“The Egg” is the name of a fairly big and good quality crag in Yángshuò. Even though this post has a food title, it was supposed to be about climbing. But it turned out to be a smidgen too hot to climb comfortably (this story takes place months ago; I’m not back in Yángshuò right now; I’m just getting to some older posts), so the only thing I ended up taking pictures of that day was food!
It’s worth noting that there’s a fantastic 5.10- at The Egg. It’s over thirty meters long, maybe 31 or 33 meters (it was definitely an odd number!), but a 60 meter rope will get you back down to the ground via the stretch, if my memory still holds. It’s not a beginner’s ten; it feels exposed because it traverses left and right quite a bit, so you spend more time than normal looking in directions that aren’t up. Also, there’s a bit of a runout at the end that feels quite dangerous. The finish traverses left, but your last draw is back on the other side of a dihedral, so a fall would send you swinging back rightward onto that other face. On your second ascent, however, you realize that last little bit of climbing is like 5.6, so it’s “fine”.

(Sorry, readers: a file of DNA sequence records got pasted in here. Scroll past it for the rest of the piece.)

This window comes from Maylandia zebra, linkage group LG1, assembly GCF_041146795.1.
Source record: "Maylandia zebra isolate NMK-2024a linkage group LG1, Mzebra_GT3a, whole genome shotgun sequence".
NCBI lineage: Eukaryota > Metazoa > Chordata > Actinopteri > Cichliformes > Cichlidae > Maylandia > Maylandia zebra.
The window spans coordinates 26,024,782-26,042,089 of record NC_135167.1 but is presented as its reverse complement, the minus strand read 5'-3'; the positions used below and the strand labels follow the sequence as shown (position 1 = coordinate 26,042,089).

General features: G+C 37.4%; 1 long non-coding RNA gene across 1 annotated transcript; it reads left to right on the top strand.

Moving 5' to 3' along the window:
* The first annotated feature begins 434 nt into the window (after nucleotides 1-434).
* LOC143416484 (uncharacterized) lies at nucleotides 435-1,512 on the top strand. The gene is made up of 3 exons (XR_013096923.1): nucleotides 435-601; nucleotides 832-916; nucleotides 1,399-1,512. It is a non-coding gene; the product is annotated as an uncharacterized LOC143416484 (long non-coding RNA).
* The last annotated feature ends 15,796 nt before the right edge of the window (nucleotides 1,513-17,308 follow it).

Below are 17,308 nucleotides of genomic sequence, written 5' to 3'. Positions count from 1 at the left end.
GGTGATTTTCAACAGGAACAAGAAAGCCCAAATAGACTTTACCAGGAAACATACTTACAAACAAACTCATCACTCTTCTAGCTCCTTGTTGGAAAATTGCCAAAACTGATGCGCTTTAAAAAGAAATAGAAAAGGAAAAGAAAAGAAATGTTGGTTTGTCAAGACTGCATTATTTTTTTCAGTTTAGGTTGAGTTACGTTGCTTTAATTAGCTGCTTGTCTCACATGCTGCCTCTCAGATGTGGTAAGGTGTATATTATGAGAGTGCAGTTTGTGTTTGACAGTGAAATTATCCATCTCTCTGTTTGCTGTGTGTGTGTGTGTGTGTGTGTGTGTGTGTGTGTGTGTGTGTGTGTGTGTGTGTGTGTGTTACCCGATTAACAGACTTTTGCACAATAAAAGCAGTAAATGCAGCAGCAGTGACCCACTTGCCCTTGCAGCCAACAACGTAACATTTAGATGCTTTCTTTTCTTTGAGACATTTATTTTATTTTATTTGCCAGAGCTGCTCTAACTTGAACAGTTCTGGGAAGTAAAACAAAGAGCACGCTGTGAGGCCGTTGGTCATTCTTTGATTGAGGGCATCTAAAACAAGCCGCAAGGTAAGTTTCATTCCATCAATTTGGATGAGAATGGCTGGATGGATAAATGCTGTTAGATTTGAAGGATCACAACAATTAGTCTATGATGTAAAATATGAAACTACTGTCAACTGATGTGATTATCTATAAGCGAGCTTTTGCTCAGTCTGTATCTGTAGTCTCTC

Lilly suggested, in the morning, that we grab lunch before we leave, and we ended up at a dumpling place. These photos, for me, are just divine. I love it!
First thing to note is that it’s totally acceptable to waltz right on back to the kitchen of any Chinese restaurant (in China). Feel free to poke around, take some pictures, whatever you need to do. Imagine doing this in America!
Perhaps the reason why you can’t do this in America is that you’re likely to find all the food in factory-sealed freezer bags and rows of microwaves. Most restaurants in America aren’t anything more than full service reheating stalls.
Part of the magic of less developed regions (I wanted to say “countries”, but China is a mix of super developed and crazy poor, all at once) is that food is still food (not food-like chemical substitutions), and restaurants are staffed by chefs (artists), not cooks or food scientists. Look at this first picture! I dare you to find a restaurant in America that makes its dough as simply and naturally as this. It’s possible, but you’re going to pay through the nose for such “boutique” tastes. These dumplings I had were cheap, like one U.S. dollar cheap for ten dumplings!
Further, the dumplings are made to order. It literally could not be any fresher. The 10 minutes it takes them to prepare your dumplings are spent stuffing and forming.
And then frying or steaming.
Before you order your dumplings, they don’t exist. How crazy!
We also picked up some fruit that day: lychee. Their Chinese name is 荔枝 (lì zhī), which you might actually be able to consider a cognate, i.e. one of the dozen or so words that sounds similar in both English and Chinese.